"We are committed to making the right of development a reality for everyone and to freeing the entire race from want."

NEPAD, the New Partnership for Africa's Development, had been adopted. A few months before the Johannesburg Summit, the Conference on Financing for Development held in Monterrey, Mexico, adopted a consensus on means of implementation for a development agenda already well understood.

In Johannesburg, we finally came up with a comprehensive plan of action that combines concrete targets, time-frames and means of implementation in addressing issues of poverty and underdevelopment and thereby creating conditions for sustainable development. For the first time, the international community negotiated and laid out detailed and time-bound plans to address fundamental issues of clean water and basic sanitation, access to energy, adequate shelter and food security. It was understood that the achievement of the Millennium Development Goals would not be possible without the successful implementation of the Johannesburg Plan of Action.

In April 2003, South Africa chaired the first session of the Commission on Sustainable Development (CSD-11) after the WSSD. This meeting adopted a forward-looking work programme for the Commission, based on two year implementation cycles. The 12th Session of the CSD in April 2004 in New York was clear that many countries mainly from sub-Saharan Africa and Small Island Developing States, will not meet the targets unless they receive further technical assistance and capacity building and gain access to substantial additional resources.

Now two years later, we have a responsibility as an international community to ensure that we make progress in attaining the goals we have set out. As South Africa, we have embarked upon a People's Contract to end poverty and to broaden access for a better life. In the first ten years, we have provided 1.9 million housing subsidies and 1.6 million houses have been built for the poor of our country. More than 70% of households have been electrified. Now 9 million additional people have access to clean water and 63% of households have access to sanitation.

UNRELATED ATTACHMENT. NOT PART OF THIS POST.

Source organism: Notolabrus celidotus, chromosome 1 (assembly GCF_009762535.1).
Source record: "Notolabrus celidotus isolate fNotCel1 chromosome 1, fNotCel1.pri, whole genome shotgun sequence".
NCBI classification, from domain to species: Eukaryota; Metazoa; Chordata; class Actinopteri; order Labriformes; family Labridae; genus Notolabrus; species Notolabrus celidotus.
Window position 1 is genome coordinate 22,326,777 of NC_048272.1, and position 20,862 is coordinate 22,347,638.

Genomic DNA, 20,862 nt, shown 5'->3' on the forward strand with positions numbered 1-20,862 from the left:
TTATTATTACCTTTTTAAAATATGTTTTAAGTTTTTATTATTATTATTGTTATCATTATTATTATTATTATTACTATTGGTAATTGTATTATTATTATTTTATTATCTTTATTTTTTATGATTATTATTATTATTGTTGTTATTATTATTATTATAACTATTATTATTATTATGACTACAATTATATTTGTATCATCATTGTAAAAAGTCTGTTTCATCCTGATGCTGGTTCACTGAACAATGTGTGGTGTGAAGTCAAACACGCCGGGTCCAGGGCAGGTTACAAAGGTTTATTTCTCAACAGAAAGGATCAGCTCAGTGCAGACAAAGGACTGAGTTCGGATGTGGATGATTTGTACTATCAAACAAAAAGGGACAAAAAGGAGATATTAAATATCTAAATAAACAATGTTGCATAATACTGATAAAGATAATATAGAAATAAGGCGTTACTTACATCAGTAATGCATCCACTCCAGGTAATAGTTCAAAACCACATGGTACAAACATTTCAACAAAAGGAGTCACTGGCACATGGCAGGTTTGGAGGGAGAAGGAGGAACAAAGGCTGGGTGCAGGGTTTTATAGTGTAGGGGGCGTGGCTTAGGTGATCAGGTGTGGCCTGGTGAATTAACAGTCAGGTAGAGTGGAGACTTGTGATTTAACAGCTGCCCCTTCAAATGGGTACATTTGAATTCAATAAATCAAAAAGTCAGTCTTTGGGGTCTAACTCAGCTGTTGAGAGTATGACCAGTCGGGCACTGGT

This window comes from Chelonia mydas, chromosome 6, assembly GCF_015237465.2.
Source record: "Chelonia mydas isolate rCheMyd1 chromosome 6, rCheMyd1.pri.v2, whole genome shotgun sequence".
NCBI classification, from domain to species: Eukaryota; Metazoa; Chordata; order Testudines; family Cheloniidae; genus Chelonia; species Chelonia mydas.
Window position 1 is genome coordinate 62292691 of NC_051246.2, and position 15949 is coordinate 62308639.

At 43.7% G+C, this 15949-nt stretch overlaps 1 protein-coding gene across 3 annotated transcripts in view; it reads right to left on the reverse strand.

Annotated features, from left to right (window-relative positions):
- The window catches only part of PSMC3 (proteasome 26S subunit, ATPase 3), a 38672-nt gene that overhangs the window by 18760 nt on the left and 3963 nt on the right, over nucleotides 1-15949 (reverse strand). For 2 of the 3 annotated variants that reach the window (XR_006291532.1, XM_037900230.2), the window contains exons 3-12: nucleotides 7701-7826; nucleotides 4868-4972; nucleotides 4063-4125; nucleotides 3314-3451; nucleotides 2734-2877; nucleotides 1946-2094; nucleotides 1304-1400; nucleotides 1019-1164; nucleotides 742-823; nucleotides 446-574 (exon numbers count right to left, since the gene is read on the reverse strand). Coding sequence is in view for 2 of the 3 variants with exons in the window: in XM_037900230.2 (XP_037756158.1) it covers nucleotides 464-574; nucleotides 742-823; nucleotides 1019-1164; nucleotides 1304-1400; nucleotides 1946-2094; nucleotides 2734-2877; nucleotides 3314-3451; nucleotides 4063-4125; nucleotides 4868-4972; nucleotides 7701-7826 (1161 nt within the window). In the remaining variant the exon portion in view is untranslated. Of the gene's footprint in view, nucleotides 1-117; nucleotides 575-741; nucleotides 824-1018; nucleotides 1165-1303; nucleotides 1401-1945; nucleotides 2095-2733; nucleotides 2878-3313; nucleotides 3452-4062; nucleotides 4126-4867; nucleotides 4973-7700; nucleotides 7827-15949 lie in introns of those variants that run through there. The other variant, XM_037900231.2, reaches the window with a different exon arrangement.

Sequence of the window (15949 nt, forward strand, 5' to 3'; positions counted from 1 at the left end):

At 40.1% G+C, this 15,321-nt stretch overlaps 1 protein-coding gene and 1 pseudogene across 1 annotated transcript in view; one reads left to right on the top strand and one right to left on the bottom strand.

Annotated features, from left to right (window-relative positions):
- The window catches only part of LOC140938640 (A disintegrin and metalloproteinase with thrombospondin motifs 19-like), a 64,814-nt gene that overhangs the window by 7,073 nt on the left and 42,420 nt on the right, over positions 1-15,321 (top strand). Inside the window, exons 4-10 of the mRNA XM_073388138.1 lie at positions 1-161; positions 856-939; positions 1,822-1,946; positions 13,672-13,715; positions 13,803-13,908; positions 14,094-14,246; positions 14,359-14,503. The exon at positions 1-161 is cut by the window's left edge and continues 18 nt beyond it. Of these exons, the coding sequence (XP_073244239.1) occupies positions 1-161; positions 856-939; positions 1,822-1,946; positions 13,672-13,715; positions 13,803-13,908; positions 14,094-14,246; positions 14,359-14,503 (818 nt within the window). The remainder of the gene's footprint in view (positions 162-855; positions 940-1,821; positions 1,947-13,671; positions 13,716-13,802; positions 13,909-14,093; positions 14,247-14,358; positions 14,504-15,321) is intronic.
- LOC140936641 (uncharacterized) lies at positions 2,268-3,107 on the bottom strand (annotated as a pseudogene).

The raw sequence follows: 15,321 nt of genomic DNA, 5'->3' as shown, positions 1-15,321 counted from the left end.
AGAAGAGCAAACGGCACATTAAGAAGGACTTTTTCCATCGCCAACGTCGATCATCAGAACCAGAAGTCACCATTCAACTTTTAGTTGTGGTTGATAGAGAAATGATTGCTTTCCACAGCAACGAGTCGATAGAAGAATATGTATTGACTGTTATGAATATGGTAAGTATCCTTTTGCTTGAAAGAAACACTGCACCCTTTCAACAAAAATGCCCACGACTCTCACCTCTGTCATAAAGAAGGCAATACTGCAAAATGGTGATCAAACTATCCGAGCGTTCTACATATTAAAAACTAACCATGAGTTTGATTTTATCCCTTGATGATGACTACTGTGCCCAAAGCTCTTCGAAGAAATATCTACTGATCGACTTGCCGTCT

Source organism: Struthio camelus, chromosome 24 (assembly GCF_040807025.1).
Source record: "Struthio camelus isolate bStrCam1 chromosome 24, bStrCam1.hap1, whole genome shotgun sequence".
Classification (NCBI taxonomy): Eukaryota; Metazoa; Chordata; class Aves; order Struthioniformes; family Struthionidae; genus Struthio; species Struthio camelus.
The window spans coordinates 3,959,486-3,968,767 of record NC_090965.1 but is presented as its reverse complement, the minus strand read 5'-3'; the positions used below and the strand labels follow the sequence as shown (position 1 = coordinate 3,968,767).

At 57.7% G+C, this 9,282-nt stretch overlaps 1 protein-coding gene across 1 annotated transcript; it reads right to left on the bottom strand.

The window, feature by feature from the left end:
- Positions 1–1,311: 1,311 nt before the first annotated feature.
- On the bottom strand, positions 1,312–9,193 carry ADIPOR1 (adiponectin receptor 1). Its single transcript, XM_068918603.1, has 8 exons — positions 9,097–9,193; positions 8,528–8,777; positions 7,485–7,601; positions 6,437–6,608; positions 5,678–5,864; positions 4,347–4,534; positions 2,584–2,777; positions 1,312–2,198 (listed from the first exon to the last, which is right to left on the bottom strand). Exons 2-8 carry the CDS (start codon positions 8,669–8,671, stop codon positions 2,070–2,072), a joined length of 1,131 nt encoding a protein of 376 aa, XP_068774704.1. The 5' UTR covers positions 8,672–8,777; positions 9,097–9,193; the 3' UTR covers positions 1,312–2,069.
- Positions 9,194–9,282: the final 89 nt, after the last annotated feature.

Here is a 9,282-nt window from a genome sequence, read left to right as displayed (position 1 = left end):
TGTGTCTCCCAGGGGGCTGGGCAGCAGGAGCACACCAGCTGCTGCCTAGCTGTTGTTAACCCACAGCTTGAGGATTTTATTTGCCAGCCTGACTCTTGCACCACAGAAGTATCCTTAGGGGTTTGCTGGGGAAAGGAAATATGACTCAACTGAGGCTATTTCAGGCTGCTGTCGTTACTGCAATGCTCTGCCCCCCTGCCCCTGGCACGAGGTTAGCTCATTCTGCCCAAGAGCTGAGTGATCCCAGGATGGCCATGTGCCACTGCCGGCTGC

South Africa has recognised that advances in science, technology and innovation are crucial for achieving the long-term goals of sustainable development. We believe that the correct use of appropriate technologies for sustainable development are critical for the provision of basic services.

One of our main challenges is the development of a National Sustainable Development Strategy (NSDS) to integrate into our planning cycles at national and provincial level.

As custodians of the Johannesburg Declaration on Sustainable Development and Johannesburg Programme of Action, the burden falls on our shoulders to see that international targets that are set, can also be met, so that there is advancement on these matters in the overall context of sound environmental management. South Africa remains committed to monitoring the implementation of a Johannesburg Plan of Action. We shall continue to urge the international community to remain faithful to the agreements set in Johannesburg by assisting with implementation of its goals.